Toxic Medicine

By Reeves-Evison, Theo | Soundings, Winter 2012 | Go to article overview

Toxic Medicine


Reeves-Evison, Theo, Soundings


Toxic medicine Eyal Weizman, The Least of All Possible Evils: Humanitarian Violence from Arendt to Gaza, Verso 2011

A complex equation (Q=l-[q In q + 1/q In 1/q) adorns the first page of Eyal Weizman's The Least of All Possible Evils, partially obscured by a middle-aged man named Itzhak Ben Israel. A professor of physics at the university of Tel Aviv, Ben Israel's equation analyses the entropie behaviour of gas molecules in order to calculate the most efficient means of destroying Hamas by killing or kidnapping its operatives.

Later on in the book we are introduced to several other ratios and formulae. We learn of the 'surgical form of destruction' employed by allied forces in Iraq, so that fewer that thirty civilians were killed for every military or political target, as well as the equation used by the Israeli military to calculate the time it would take for the population of Gaza to die of starvation. Although these formulae are undoubtedly chilling, what is significant about them is not the levels of precision or abstraction they embody, but rather the logic of moderation incorporated into their calculus. The 'less than 30 rule' is in fact the rule set by International Humanitarian Law, which means that by keeping below the threshold British and American troops were able to carry out attacks under the banner of humanitarian intervention, safeguarding the right to commit collateral murder with a veneer of ethical probity.

The justification for war is often presented as a Hobson's choice between a necessary evil and doing nothing and thus letting millions die. The first section of Weizman's book is dedicated to tracing the genealogy of this discursive strategy, unearthing its theological roots in the work of St Augustine and Leibniz. For both thinkers divine government entailed a calculating God, ceaselessly weighing good against evil in a finite moral economy. According to Leibniz, God conducted these calculations in order to ensure the 'best of all possible worlds', which for Leibniz served to explain the presence of evil and disaster as necessary prerequisites for 'the good'. Fast-forward to the twenty-first century and we arrive at a similar economic conception of morality, in which the lives of parents can be measured against those of their children. If war is an inevitable fact of human existence, so the argument goes, then we may as well choose 'the best of all possible wars'. The only problem is that this ensures the indefinite continuation of war itself.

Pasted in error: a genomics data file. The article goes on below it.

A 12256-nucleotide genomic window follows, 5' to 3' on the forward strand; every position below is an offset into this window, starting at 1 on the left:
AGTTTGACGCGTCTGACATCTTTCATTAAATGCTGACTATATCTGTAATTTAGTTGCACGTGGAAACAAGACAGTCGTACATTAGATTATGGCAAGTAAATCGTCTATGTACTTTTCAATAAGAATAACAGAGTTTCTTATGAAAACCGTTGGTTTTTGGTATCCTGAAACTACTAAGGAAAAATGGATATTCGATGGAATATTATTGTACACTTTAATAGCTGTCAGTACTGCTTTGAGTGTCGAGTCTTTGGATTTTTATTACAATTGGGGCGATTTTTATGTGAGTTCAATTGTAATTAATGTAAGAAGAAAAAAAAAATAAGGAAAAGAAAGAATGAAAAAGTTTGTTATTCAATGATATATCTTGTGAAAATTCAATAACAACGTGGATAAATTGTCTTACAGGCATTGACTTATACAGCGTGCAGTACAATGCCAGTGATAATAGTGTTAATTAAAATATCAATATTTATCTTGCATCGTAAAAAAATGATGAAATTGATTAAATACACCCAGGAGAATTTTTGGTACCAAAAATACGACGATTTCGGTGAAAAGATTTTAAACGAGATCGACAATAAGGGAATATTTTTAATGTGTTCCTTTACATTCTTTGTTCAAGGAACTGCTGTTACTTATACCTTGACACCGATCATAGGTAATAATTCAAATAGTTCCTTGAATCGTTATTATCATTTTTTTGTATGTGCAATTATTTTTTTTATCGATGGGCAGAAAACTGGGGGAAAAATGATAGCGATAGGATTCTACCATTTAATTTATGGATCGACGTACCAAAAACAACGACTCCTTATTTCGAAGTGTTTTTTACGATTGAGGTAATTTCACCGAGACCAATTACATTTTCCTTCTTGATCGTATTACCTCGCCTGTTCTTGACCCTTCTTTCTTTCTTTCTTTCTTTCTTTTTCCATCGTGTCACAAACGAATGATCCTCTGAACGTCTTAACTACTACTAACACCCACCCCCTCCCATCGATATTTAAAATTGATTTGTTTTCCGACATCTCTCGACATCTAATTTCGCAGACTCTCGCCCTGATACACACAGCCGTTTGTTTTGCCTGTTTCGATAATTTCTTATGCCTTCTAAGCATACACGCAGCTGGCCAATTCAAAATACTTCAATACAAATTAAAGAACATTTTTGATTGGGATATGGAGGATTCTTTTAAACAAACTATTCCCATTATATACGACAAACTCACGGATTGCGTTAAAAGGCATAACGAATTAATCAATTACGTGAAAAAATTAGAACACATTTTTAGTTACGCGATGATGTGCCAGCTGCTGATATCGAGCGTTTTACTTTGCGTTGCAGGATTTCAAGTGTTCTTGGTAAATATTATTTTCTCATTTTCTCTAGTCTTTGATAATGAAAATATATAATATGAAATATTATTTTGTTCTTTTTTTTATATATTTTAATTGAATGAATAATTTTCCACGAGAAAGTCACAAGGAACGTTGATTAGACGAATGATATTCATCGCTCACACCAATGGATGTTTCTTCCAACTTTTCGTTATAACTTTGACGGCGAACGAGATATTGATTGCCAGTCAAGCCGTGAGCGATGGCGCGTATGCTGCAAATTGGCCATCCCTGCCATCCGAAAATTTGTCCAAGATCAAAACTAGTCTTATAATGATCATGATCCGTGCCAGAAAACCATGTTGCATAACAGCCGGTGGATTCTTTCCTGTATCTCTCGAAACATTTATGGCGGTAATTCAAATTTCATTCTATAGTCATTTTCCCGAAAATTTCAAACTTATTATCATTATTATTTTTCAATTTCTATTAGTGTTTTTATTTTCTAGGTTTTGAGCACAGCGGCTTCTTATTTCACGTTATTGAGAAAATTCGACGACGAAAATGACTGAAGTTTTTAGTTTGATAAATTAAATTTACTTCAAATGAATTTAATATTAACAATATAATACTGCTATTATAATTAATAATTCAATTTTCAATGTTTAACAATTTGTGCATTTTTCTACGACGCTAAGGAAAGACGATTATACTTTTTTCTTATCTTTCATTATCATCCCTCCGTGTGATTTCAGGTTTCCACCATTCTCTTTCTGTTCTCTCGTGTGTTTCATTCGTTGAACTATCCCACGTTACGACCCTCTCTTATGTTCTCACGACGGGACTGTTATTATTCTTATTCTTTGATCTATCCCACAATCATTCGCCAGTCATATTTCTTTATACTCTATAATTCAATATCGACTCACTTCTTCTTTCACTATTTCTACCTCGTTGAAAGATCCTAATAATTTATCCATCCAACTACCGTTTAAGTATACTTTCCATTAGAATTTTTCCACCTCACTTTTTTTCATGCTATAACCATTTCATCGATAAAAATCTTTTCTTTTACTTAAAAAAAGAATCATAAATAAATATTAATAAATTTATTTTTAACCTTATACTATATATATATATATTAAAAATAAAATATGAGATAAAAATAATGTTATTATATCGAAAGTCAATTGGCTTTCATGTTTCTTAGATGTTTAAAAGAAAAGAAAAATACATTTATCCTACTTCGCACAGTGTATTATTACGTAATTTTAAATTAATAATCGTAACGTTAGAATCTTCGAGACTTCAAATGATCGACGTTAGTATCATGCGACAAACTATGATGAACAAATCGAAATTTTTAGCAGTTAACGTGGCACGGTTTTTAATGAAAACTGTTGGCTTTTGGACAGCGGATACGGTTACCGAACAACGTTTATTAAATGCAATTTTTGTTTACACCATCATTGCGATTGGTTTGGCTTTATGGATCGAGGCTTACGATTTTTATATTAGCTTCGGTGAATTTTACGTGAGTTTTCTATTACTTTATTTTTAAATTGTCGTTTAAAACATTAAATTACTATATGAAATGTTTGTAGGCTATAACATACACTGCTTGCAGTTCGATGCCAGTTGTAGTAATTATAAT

In order to establish 'proportionate' levels of violence, an army of technical, medical and legal specialists is required to calculate and establish the necessary thresholds. The justified focus of Weizman's critique is collusion between military power and human rights organisations, which in recent years have shared an increasing amount of information and equipment with government forces. This new paradigm was perhaps best summed up by Colin Powell, who once said that 'NGOs and relief workers are "a force multiplier for us ... an important part of our combat team"' (p52).

One of the chapters that form the empirical core of this book deals with the Ethiopian famine of the mid-1980s. Weizman positions the disaster as a transformative episode for humanitarian organisations, which began to rely heavily upon military and political powers in order to distribute aid during the crisis. Out of this context emerges the character of Rony Brauman, then president of Médecins Sans Frontières. Like many other aid organisations in Ethiopia at the time, MSF distributed food and medicine from relief centres whose location was determined by the Ethiopian government. Due to the sheer numbers arriving at the camps, as soon as the refugees had been given aid and medical supplies they were rounded up by the Ethiopian military at gunpoint and moved on to new settlements in the south. Figures from the time estimate that between 50,000 and 100,000 died as a result, and, in a loaded comparison, Brauman came to see his role as lying somewhere between Adolf Eichmann and the Jewish councils during the Second World War.

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